India has allocated $72.6bn to the Defence Research Development Organisation (DRDO), a body which oversees the research and development process in the country’s defence sector. Known as an area India invests significantly in, its Union Budget for the Financial Year 2023-24 is a 13.1% increase in defence research & development (R&D) expenditure.

The increase in defence spending will see the South Asian country invest in more military equipment and other capabilities to become self-reliant in critical defense technologies and systems. Russia is the largest exporter of arms to India.

Frosty borders and regional security

India is investing money to try and accelerate the development of technology, such as India’s first indigenous aircraft carrier INS Vikrant (IAC-1). The cause of this expenditure is driven by the need to replace the country’s ageing military hardware to ensure adequate protection from potentially hostile actions by China and Pakistan.

China, like Pakistan, refuses to accept the McMahon Line that demarcates India from China. Despite numerous attempts at negotiation, neither India nor China is willing to give up its claim over these vast areas, and the Line of Actual Control (LAC) still needs to be better defined.

The country’s increased R&D defence spending also comes amid a backdrop of a fracture in the relationship between China and India. The most recent tensions escalated between China and India on 15 June 2020, leaving at least 20 Indian soldiers dead.

The threat is not a new one. The incident marked the first time any such skirmish resulted in deaths after the 1962 Indo-China war and marked a significant escalation in Indo-China hostilities.

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India has also witnessed China’s constant maritime expansionism in the Indian Ocean and has seen the country develop ports in Pakistan, Sri Lanka, Bangladesh, and Myanmar, leading to significant concerns for the Indian Government.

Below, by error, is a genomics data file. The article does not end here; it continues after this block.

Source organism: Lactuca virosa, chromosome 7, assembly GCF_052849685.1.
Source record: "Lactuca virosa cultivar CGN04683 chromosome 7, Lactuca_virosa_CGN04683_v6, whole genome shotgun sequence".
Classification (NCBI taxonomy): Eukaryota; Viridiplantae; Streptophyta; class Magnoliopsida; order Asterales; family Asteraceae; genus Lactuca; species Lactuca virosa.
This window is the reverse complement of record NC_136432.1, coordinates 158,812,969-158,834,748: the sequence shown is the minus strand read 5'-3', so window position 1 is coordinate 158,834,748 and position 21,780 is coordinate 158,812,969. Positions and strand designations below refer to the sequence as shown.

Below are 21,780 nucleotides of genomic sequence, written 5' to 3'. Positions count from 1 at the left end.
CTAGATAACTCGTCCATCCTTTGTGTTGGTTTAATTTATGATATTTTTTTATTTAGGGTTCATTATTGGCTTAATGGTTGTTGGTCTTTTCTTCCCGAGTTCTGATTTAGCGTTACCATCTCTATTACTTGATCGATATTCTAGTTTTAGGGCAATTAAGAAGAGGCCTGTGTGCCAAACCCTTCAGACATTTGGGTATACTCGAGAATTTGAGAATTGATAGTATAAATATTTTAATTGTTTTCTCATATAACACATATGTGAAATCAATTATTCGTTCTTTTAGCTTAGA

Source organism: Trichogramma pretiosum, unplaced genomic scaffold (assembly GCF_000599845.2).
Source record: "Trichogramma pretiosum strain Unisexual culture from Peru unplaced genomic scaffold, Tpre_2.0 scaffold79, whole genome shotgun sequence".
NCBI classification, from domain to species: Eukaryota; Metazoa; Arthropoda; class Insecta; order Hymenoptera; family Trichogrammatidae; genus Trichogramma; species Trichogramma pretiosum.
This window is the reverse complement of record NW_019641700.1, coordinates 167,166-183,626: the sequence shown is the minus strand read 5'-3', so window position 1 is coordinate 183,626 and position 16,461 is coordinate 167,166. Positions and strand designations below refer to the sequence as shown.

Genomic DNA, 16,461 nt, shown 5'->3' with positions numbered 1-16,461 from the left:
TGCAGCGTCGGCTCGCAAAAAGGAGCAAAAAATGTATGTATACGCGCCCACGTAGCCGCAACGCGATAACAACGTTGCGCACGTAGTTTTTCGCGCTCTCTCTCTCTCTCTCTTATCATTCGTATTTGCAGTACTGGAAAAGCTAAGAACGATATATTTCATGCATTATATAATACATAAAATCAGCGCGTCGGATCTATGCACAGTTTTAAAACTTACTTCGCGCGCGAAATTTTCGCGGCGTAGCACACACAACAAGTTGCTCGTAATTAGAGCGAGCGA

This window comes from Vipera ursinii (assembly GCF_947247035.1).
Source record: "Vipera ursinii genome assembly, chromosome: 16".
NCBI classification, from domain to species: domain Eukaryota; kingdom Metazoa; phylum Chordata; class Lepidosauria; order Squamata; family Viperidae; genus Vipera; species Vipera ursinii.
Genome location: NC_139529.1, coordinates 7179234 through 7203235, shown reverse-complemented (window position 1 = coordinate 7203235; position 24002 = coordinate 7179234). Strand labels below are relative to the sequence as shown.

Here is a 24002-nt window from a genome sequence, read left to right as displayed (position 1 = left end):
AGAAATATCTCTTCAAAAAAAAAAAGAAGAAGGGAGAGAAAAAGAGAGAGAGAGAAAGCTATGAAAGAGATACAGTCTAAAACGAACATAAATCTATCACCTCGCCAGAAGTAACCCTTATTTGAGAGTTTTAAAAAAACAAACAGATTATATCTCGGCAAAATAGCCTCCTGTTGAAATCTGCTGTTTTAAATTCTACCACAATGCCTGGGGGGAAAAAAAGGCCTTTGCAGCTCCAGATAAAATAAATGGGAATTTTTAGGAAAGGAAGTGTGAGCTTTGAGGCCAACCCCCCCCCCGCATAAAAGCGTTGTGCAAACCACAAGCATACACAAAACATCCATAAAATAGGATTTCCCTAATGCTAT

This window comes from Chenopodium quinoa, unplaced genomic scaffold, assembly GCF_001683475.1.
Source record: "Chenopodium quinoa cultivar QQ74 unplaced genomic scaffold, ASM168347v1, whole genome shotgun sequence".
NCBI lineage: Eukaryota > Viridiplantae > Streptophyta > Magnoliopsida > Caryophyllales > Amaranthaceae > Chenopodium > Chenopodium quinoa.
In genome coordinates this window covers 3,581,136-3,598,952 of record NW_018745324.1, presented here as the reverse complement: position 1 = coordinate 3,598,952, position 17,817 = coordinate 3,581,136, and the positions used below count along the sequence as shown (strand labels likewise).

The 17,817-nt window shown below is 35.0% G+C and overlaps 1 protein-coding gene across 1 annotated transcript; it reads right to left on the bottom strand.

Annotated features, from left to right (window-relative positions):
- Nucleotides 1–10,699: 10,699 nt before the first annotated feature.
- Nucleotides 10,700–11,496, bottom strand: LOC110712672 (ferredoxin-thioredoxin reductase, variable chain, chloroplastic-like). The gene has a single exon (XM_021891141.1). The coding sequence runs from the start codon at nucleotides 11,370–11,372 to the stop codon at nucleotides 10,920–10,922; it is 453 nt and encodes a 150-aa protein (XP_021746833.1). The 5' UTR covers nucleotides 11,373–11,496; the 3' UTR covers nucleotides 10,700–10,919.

Abhijit Apsingikar, aerospace, defence, and security analyst at GlobalData, offers his view: “Growing presence along the Himalayan frontier, cross-border incursions and increased naval activity in the Indian Ocean by China are a cause of concern to India’s strategic interests, and hence India has enhanced its defence budget.”

Source: GlobalData Intelligence

India ramps up research and development

GlobalData’s “India Defense Market Size and Trends, Budget Allocation, Regulations, Key Acquisitions, Competitive Landscape and Forecast, 2022-27” report forecasts the total Indian defence expenditure, including pensions, to be $72.1bn. The latest budget allocation of $72.6bn for defense corroborates the forecast.

A combination of strong economic growth and the reoccurrence of territorial disputes with neighbouring Pakistan and China over the last decade have further fuelled India’s defence industry growth over the historic period. The increased expenditure in research and development outlines shows that India’s defense systems are expanding.

As tensions between China and Pakistan are not ending soon, India has invested in significant programs. These include the testing of extended-range BrahMos supersonic missiles and the Final Operational Clearance (FOC) of Light Combat Aircraft and Light Combat Helicopter (LCH) platforms. India’s Goa shipyard has collaborated with Rolls Royce to manufacture a marine propulsion system in India; Bharat Dynamics Limited (BDL) is in the process of co-producing the Barak-8 Medium Range Surface to Air Missile (MSRAM) system with Israel’s IAI.

From 2022-2027, the level of funding available to India’s Armed Forces will increase to $83.3bn in 2027, showing the country’s desire to fortify its armed forces and satisfy its security needs. The Defence Research & Development Organisation is leading India’s indigenous modernisation programmes.

Apsingikar concludes: “The increased defence spending is also driven by the need to develop an indigenous defence industrial complex. About $19.8bn is geared towards encouraging domestic production of critical defence equipment. The FY22 budget had reserved 68% of the overall acquisition budget for the procurement from domestic suppliers.”